Music Haven Strings Together A COVID-19 Tribute

Lucy Gellman | June 26th, 2020

Music Haven Strings Together A COVID-19 Tribute

Music  |  Arts & Culture  |  Music Haven  |  COVID-19


Top left: Adina Salahuddin, Jane Stewart, Innana Mamoon, Carlos Camacho, Isabella Pena, Jumana Alamery, Mariangel Letriz, Jayleen Hartman, Nili Sultani, Eli Jackson, Yovahni Cruz, Ayana Salahuddin, Aleanis and Camila Letriz, Cello: Max Jackson, Olivia Zlabys, on drums and violin Prince Davenport. YouTube Screenshot. 

Students sit in front of doorways, in living rooms, close to desks and bookshelves. They look around, as if they are ready to say hello. One has a halo of blue hearts floating over her head. Strings lift. A drum kit enters the fray. Somewhere a cymbal crashes with the sound of tin.

It marks the beginning of Ben E. King’s “Stand By Me,” covered by 15 budding string musicians at the nonprofit Music Haven. All of them are violin students of Yaira Matyakubova, artistic director at Music Haven and a member of the Haven String Quartet. It was recorded this spring and released this month, as a tribute to parents, grandparents, and first responders who have been standing by during COVID-19.

The piece was arranged by Philip Boulanger, a cellist and senior resident musician with the organization. The video was mastered by Mateusz Zechowski Recording Services.

The video is the brainchild of student Yovahni Cruz, a rising eighth grader at Wexler-Grant Community School. Cruz’ inspiration was twofold: students had already mastered the song and performed it during their winter concert last year. Months later, he found his practices limited to a screen. He misses playing onstage with his classmates.

It also happens to be his grandmother’s favorite song. In the finished video, he dedicates the performance to her—the woman who taught him badminton, hand-drawn dazzling birthday cards, and can whip up what may be the best brownie in New Haven. As a young musician, he’s inherited her taste for “that old time music,” including King and Earth Wind & Fire.

“She is the person who takes care of me when my parents have to go somewhere or do something,” he said. “I know she likes seeing me play. When the video came together, I texted it to her. It was a surprise.”

“We, Music Haven students, would like to dedicate this song to all the first responders, parents, and grandparents out there for standing by and with us,” he adds at the top of the video. “We would also like to dedicate this song to my grandmother, Deborah Reese, for all the love and support she gave me.”

Matyakubova said it feels fitting. In mid-March, the organization closed its physical doors and moved teaching online, navigating distance learning that soon became a conversation around access to technology and food. At that time, Connecticut was entering its first spike in COVID-19. Three of Matyakubova’s violin students have parents who are first responders at Yale New Haven Hospital.

“‘Stand By Me’ is what we have experienced through our families,” she said. “When COVID hit, the focus shifted into families, and became about reaching out to families. A lot of times when I would call for lessons, we would talk to whole families. A lot of people lost their jobs. Many lost income. Keeping those lessons consistent really helped to uplift the spirits.”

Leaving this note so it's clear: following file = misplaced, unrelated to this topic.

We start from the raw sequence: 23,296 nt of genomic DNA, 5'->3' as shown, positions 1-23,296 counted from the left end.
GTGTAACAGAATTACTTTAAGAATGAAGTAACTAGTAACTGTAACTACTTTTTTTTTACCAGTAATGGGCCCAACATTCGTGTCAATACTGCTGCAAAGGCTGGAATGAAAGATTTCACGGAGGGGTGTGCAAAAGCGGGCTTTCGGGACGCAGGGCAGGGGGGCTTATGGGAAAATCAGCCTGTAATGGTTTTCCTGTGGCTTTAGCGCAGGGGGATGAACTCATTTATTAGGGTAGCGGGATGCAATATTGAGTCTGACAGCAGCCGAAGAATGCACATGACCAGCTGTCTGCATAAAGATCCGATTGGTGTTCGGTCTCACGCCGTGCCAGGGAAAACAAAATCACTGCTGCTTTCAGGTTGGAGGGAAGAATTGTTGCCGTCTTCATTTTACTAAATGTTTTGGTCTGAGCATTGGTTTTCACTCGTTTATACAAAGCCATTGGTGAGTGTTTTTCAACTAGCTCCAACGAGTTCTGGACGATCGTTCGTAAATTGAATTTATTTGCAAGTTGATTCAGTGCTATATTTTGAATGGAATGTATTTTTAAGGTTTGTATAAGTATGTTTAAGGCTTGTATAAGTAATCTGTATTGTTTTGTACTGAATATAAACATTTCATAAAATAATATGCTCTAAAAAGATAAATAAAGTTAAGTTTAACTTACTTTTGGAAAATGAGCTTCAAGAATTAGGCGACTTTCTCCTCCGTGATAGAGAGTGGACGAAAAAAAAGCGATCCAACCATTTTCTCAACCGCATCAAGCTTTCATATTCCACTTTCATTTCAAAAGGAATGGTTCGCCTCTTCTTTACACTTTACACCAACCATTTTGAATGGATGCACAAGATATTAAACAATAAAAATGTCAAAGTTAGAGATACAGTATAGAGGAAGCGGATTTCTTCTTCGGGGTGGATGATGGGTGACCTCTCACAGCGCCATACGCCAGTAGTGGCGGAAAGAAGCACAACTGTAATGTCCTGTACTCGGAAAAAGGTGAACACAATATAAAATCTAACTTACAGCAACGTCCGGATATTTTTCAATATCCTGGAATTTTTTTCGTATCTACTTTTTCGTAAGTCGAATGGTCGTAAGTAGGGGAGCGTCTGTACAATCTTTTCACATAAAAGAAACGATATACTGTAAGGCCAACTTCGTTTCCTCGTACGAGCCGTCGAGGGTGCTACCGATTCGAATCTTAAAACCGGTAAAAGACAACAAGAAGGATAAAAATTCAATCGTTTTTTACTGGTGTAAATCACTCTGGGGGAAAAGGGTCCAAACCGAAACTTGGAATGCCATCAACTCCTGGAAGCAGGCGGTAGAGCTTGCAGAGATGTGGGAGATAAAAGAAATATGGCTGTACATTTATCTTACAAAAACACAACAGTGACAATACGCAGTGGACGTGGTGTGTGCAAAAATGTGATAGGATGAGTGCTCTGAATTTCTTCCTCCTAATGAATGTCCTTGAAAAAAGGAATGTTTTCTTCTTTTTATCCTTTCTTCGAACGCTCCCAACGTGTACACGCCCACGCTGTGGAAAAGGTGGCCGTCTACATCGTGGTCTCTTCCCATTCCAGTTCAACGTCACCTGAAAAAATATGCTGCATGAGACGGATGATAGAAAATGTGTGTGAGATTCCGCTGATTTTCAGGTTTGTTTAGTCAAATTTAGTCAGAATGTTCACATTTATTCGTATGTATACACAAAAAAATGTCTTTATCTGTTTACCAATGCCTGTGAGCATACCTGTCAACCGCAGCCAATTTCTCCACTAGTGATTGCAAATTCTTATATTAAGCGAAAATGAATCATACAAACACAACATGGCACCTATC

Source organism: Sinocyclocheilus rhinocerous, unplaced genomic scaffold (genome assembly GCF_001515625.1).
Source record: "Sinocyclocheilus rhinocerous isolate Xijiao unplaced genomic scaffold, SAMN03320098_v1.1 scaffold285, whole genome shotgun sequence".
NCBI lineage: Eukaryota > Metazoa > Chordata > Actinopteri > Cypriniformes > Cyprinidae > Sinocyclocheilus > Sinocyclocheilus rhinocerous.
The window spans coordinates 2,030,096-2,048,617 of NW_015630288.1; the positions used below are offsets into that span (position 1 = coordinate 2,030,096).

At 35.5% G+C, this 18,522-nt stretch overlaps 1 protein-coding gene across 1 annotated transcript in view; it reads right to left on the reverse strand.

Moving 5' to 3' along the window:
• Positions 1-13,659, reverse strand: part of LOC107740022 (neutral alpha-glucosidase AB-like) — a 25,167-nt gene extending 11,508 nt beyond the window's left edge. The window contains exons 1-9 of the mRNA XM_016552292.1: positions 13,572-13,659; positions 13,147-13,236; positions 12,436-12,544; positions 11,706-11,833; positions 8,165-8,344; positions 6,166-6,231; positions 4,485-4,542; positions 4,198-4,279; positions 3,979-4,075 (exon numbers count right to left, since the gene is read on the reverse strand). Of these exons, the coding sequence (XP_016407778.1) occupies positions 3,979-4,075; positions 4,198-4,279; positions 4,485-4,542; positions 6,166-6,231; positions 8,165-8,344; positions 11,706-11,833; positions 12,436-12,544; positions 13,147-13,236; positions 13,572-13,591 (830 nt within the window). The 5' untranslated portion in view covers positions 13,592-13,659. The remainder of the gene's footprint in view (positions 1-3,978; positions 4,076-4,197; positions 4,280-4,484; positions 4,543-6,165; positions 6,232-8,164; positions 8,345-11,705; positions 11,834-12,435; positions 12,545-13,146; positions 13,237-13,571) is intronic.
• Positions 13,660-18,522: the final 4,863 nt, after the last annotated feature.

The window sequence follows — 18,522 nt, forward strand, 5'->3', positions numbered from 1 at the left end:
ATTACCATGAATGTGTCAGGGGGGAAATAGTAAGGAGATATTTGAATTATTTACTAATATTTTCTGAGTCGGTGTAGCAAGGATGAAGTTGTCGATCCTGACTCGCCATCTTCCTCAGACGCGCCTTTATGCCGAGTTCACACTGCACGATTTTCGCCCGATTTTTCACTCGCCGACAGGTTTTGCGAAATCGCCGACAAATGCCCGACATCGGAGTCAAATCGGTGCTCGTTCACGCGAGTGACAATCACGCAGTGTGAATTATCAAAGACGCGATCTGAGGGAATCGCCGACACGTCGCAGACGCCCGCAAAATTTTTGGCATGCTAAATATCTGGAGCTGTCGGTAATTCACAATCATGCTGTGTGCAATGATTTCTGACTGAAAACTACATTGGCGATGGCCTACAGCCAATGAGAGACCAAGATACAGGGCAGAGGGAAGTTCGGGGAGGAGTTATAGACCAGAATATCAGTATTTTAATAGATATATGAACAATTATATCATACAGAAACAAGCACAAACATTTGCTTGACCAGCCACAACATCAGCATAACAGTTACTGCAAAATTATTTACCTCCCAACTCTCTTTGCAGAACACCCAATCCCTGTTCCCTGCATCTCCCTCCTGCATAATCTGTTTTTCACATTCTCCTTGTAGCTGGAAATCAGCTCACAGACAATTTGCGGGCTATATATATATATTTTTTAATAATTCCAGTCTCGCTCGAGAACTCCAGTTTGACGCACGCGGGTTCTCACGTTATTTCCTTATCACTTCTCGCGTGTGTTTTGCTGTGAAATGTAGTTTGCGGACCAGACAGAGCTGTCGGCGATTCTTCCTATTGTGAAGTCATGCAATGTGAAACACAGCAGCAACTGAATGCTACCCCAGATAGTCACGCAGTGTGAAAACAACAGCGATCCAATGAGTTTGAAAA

The project was easy enough to complete, she added. Using a click track, she had students from different levels record their parts on video, then sent them to Zechowski. One of her violin students, Prince Davenport, is also a drummer. She asked him to record a second video that sets a consistent rhythm for the song.

Matyakubova also said that it became a way to inspire students across the distance. Violinists of all different levels are in the program: some of them are beginners, and a few are in the organization’s "Music Bridge" program. The finished video gave them a chance to see older students in a period when sharing a stage, auditorium, or practice space is no longer tenable.

“I love it,” she said. “I really love it. Being separated has been so difficult for all of us, and playing music together has been what we're all about. And I think it gives them something to look forward to. It was just to cheer people up, have that sense of hope that we'll come out of this stronger and more loving.”

It comes in a month of good news for Music Haven: the organization received $50,000 from the National Endowment for the Arts (NEA) at the beginning of June. The funding is part of the NEA’s Art Works program: Long Wharf Theatre and Elm Shakespeare company also received funding, at $20,000 and $15,000 respectively. The endowment distributed a total of $84 million across 1,015 organizations.

“These awards demonstrate the resilience of the arts in America, showcasing not only the creativity of their arts projects but the organizations’ agility in the face of a national health crisis,” said Mary Anne Carter, chairman of the National Endowment for the Arts. “We celebrate organizations like Music Haven for providing opportunities for learning and engagement through the arts in these times.”